Revenue climbed to 49.6 billion yuan (HK$56.08 billion) in the three months ended March, the Shenzhen-based company said yesterday. Net income climbed to a record 14.5 billion yuan.
China's internet titans are defying a slowdown in the world's second largest economy. Chairman Pony Ma Huateng is now bolstering a US$300 billion (HK$2.34 trillion) empire that encompasses everything from online gaming and social media to film and TV production. Tencent's adapting a plethora of hit novels and anime into mobile games, distributed via messaging services WeChat and QQ, aimed at safeguarding its dominance of domestic media.
Shares of Tencent inched 0.4 percent higher before earnings were announced. The stock has gained 37 percent this year, compared with a 41 percent rise for New York-listed rival Alibaba Group Holding. Naspers , which owns a significant stake in Tencent, was up 2.2 percent in early trade in Johannesburg.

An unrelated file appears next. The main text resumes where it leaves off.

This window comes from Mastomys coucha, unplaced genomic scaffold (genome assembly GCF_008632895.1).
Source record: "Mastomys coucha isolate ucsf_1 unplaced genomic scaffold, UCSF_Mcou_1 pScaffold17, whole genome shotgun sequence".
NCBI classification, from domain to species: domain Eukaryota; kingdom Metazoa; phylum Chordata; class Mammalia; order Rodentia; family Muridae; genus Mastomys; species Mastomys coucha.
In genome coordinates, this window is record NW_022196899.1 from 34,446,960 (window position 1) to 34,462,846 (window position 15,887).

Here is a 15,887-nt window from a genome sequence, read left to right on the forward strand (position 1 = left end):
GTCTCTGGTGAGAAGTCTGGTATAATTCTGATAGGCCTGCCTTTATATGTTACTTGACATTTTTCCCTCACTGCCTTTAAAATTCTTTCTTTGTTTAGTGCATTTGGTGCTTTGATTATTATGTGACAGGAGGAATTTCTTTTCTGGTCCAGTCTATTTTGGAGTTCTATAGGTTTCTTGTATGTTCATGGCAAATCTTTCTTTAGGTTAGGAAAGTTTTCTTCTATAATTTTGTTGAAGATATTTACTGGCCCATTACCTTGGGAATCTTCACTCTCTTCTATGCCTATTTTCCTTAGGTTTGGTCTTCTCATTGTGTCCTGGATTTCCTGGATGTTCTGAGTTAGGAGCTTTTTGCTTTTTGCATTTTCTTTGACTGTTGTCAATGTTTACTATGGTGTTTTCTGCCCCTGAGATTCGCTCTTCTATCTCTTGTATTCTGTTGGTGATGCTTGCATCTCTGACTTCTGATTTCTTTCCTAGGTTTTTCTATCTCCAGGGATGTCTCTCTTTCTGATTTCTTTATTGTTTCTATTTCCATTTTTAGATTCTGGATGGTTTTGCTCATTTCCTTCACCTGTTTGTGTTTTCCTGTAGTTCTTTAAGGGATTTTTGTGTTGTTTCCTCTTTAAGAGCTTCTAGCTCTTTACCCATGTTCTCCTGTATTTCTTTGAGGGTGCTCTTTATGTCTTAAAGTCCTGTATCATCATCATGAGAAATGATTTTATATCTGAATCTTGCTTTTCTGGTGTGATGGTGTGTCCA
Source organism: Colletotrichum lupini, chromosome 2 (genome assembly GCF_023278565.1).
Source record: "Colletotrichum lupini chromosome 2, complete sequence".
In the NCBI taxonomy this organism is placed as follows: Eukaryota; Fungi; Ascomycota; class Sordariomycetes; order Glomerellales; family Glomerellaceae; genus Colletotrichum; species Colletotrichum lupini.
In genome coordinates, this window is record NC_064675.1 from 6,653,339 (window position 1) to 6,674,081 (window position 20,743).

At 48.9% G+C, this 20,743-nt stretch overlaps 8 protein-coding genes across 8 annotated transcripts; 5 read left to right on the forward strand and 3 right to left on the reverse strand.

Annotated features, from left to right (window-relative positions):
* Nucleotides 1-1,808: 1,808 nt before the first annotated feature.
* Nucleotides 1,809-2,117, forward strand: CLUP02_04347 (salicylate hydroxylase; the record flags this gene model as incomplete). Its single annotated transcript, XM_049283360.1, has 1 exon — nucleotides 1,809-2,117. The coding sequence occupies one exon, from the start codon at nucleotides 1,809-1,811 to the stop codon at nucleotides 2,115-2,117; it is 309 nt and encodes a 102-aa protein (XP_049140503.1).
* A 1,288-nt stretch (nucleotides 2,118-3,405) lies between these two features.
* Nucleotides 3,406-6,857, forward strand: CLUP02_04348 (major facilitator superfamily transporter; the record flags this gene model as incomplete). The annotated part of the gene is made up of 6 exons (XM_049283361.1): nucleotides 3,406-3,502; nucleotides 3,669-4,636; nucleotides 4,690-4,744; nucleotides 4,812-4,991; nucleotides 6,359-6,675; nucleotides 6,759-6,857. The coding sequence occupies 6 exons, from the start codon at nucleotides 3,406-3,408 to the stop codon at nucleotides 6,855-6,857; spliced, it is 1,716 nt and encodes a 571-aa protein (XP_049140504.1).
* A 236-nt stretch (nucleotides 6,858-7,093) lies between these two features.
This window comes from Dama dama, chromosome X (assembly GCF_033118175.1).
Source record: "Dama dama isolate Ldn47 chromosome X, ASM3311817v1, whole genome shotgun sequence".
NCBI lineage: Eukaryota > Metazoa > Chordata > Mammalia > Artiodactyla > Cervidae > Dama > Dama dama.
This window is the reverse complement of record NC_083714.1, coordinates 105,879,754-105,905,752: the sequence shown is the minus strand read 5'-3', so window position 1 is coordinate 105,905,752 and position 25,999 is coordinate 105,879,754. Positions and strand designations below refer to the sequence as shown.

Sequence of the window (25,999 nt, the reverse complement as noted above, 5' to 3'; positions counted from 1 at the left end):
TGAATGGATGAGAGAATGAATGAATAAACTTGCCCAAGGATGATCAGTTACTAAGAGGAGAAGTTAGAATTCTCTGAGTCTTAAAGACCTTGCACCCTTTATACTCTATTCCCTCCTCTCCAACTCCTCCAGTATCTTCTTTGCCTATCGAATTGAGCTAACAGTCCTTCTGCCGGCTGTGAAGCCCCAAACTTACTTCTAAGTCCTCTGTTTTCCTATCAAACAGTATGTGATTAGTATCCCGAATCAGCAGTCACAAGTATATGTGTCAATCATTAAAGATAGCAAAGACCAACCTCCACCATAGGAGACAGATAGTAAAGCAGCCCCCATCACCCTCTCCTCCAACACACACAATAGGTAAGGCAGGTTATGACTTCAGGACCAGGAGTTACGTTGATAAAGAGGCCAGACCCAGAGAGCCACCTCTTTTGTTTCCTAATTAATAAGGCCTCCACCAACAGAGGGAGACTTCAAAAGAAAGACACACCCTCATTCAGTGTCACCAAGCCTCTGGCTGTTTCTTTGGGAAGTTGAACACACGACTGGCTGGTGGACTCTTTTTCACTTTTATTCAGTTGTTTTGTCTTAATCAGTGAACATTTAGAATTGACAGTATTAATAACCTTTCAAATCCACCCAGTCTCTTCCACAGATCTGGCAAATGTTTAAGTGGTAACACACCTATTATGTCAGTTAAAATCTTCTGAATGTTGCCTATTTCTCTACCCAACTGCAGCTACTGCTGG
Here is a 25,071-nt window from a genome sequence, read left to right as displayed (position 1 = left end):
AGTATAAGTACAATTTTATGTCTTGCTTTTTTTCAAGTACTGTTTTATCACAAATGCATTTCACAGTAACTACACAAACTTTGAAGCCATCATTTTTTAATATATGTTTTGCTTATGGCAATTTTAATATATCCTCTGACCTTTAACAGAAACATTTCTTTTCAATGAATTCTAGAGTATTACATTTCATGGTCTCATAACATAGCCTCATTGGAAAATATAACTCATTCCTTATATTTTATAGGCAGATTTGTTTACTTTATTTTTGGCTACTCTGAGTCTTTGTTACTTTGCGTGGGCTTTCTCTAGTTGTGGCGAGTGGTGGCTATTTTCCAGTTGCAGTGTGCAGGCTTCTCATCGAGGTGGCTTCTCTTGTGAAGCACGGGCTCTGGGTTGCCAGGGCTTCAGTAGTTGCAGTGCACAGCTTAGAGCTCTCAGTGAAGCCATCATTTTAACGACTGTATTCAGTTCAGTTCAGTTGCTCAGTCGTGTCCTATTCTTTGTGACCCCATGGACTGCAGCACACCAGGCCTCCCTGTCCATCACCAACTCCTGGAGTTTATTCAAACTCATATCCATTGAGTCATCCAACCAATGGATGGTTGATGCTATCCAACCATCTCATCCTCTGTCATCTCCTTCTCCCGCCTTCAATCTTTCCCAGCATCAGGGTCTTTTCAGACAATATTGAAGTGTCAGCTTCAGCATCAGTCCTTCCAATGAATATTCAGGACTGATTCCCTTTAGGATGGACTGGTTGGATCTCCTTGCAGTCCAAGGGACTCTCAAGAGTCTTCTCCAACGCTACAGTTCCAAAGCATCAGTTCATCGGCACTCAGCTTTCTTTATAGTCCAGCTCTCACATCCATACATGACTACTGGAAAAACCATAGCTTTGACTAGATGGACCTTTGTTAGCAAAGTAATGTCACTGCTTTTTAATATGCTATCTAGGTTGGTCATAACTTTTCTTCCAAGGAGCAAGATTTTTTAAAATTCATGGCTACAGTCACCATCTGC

WeChat had 937.8 million monthly active users and the mobile version of QQ had 678 million users at the end of the quarter. Revenue from value added services, which includes online games and messaging, soared 41 percent to 35.1 billion yuan. Of that total, online game revenue grew 34 percent to 22.8 billion yuan.
Tencent rode a strong showing from Honour of Kings. Developed in-house, the hit title is a mobile battle game similar to the world's most popular desktop title League of Legends - also owned by Tencent. It topped both revenue and downloads in Apple Inc's iOS store in March, according to App Annie.
Meanwhile, Tencent Music Entertainment Group and Universal Music signed a licensing agreement to expand the Chinese music market. Under the deal, Tencent will be able to stream music from Universal's record labels and global recording stars.
BLOOMBERG AND REUTERS